“As the Lodge Turns” Episode 69: A World Without Bing?!
On this episode of “As the Lodge Turns”…
“Did you just say you’re a…guardian angel?” I ask, my jaw nearly brushing against the turf.
Ralphie calmly shakes his head. “No, no. That’s not what I said at all.”
I heave a sigh of relief, slumping into a more comfortable sitting position. Of course, my ears must have been playing a trick on me! Maybe my superb beagle nose dulls my other senses…
“I definitely said I was a beginner guardian angel. There’s a big difference in experience between a beginner and a regular, you know,” he reminds me in a characteristically nonchalant bark.
My head spins again as I process these words, but no amount of gnawing on them can clarify their meaning.
“But…you’re Ralphie! You’re my friend, you have a family, and you’re, well, alive! How can you possibly be a guardian angel?”
He tilts his head to the side as he considers these points, but his pleasant expression remains unchanged.
“I work as a guardian angel part-time. Night shifts, mostly. See? I wear many different collars,” he says, and I foolishly look at his neck before I realize he’s not being literal.
“Okay, let’s say I believe you do work part-time as a guardian angel…” I pause, only to continue after a nod from Ralphie. “Why did you show up at my house?”
“Because you really needed some help,” he says in a calm bark. “You were having such terrible thoughts, and I volunteered to come and save you. Now here we are, in a world that’s never seen hide nor hair of you.”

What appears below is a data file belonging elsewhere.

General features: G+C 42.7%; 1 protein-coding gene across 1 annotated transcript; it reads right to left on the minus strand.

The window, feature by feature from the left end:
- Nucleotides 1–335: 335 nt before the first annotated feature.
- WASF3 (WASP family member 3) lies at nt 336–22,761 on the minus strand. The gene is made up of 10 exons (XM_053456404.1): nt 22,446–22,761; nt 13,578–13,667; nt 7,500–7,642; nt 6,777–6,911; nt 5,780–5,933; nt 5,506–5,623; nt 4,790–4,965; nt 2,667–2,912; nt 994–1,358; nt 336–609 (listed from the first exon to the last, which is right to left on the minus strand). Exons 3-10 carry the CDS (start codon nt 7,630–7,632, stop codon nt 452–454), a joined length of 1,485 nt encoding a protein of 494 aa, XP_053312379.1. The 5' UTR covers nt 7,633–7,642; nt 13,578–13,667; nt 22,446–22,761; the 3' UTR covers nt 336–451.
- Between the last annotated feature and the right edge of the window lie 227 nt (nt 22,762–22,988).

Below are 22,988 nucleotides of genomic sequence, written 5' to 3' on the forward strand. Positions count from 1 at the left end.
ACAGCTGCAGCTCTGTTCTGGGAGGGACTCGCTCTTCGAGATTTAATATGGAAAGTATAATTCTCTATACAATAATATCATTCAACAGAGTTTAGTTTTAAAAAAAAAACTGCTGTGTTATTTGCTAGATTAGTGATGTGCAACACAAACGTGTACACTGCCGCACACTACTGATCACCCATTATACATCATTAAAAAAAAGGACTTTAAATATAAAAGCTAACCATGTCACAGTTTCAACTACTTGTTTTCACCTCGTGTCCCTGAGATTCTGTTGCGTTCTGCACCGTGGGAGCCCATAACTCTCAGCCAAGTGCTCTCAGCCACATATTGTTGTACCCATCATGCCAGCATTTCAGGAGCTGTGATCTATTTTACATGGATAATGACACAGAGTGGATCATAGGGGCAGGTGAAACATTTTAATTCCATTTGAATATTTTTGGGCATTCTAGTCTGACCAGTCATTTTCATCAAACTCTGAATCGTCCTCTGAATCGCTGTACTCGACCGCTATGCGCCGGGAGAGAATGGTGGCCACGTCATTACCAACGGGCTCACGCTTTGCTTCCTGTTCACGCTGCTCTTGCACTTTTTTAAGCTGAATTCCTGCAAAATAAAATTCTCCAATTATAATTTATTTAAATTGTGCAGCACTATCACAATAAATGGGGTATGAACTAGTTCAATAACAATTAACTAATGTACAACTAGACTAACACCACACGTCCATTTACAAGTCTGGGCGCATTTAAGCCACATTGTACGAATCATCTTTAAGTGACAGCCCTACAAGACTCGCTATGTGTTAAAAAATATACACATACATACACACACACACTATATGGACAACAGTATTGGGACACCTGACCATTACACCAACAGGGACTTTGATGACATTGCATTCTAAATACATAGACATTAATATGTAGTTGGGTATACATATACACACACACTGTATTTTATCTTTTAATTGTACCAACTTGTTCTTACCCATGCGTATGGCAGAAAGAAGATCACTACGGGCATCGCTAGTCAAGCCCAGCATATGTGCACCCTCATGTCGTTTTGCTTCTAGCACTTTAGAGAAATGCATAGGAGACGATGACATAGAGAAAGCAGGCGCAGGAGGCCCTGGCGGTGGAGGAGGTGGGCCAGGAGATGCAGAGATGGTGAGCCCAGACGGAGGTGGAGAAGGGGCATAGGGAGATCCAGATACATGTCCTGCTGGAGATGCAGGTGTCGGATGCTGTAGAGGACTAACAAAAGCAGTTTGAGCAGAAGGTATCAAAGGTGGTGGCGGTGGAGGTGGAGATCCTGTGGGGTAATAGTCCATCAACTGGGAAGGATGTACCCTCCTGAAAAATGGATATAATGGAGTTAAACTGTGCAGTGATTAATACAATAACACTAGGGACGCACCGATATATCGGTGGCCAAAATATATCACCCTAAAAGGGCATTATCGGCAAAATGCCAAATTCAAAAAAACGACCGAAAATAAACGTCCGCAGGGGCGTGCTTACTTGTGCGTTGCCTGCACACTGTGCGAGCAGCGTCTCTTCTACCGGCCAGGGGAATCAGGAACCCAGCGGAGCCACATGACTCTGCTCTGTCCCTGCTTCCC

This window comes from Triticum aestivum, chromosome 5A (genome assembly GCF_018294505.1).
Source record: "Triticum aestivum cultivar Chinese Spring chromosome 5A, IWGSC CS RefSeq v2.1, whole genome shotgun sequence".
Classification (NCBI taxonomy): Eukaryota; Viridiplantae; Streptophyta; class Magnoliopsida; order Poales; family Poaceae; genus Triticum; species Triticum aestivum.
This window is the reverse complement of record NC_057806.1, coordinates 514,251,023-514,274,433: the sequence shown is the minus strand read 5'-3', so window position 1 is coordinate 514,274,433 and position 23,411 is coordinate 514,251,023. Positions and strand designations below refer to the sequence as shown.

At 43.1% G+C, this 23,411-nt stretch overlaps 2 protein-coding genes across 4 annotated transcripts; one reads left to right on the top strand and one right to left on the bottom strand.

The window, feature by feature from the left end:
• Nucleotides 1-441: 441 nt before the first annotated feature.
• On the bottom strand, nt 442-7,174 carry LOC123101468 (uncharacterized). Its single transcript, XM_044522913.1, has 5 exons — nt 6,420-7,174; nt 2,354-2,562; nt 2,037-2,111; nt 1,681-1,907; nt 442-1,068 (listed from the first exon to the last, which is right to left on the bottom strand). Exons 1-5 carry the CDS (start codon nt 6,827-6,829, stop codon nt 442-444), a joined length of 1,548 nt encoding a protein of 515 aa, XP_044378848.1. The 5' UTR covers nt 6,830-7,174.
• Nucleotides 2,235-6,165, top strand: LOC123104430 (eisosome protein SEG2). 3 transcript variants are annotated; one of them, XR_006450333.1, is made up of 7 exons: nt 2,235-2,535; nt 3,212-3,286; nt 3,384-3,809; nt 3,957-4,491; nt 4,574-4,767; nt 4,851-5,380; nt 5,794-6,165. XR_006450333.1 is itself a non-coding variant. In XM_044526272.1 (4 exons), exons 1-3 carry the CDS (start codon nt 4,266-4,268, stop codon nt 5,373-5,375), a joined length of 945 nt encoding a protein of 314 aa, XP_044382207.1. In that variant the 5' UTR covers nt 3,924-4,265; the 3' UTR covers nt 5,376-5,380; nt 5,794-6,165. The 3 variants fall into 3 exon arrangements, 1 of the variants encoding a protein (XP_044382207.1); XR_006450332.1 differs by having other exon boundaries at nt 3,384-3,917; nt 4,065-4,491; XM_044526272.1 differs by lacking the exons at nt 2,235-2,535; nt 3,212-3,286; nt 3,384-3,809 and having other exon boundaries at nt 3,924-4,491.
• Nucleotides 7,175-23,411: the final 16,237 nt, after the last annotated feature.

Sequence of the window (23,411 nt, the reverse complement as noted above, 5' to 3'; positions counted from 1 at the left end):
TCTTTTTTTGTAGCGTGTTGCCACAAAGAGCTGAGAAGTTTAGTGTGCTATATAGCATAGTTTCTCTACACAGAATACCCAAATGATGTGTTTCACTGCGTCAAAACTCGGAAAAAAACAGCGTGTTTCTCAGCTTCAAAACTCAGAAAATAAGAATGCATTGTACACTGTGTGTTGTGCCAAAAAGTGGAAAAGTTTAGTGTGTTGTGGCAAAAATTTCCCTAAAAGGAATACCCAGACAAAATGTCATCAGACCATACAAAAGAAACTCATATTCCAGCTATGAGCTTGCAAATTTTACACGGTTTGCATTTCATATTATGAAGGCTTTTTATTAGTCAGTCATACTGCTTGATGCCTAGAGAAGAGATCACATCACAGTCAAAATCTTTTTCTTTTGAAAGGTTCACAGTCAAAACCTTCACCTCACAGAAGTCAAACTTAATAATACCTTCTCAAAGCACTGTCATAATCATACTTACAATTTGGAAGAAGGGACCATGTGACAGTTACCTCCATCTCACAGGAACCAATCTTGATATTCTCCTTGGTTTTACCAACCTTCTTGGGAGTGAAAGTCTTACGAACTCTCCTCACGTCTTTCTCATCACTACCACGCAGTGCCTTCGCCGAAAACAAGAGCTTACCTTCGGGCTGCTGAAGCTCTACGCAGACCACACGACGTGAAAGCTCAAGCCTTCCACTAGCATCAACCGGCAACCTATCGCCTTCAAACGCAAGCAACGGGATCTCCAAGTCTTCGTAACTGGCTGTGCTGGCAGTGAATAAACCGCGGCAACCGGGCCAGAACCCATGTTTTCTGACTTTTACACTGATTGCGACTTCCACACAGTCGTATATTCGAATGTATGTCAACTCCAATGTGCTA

A world where I don’t exist?
It looks exactly the same as the world where I do exist, and I recognize each friendly face that passes by. Nothing has changed, then! Whether I’m here or not, everyone goes on having fun.
My stomach churns. Part of me is overjoyed to learn that my life leaves no distinguishing paw prints, but another part is…
“Can they see me? Hear me?” I ask, letting out an experimental bark before he can answer.
No response whatsoever. I try again, and again, and again, until I feel my throat going hoarse. I’m nothing but a ghost, unable even to stir the cool, still air.
“Not a ghost. More like a spectator,” Ralphie pipes up, and I shudder at the recollection that he can read my miserable thoughts. “But this is the world you wished for. No Bing means no Bing. Not one part of you is really here. Would you rather I wiped everyone’s memories instead? You should’ve been more specific.”
Ralphie acts as though I’ve scolded him for bringing me the wrong tennis ball. I cast a glance at my friends as they run about in exciting games of chase; their paws beat against the springy turf, and I can only wonder how getting exactly what I wanted could make me feel such sorrow.
“Oh, cheer up. Being a spectator has its perks,” he says, nudging my shoulder in a reassuring gesture. “When you exist, it’s pretty hard to see things as they really are. You always have to do something, make decisions in the moment. But when you don’t…well, the view is so much clearer, isn’t it?”
Without my realizing, Ralphie has guided me towards the fence. At his direction, I peek through it, and the sight is strangely familiar. Scarlett sits alone, much as she did when I first met her, quietly surveying the yards in her self-imposed isolation. I see the other dogs staring at her, and I know they’re debating whether or not they should try to coax her into conversation.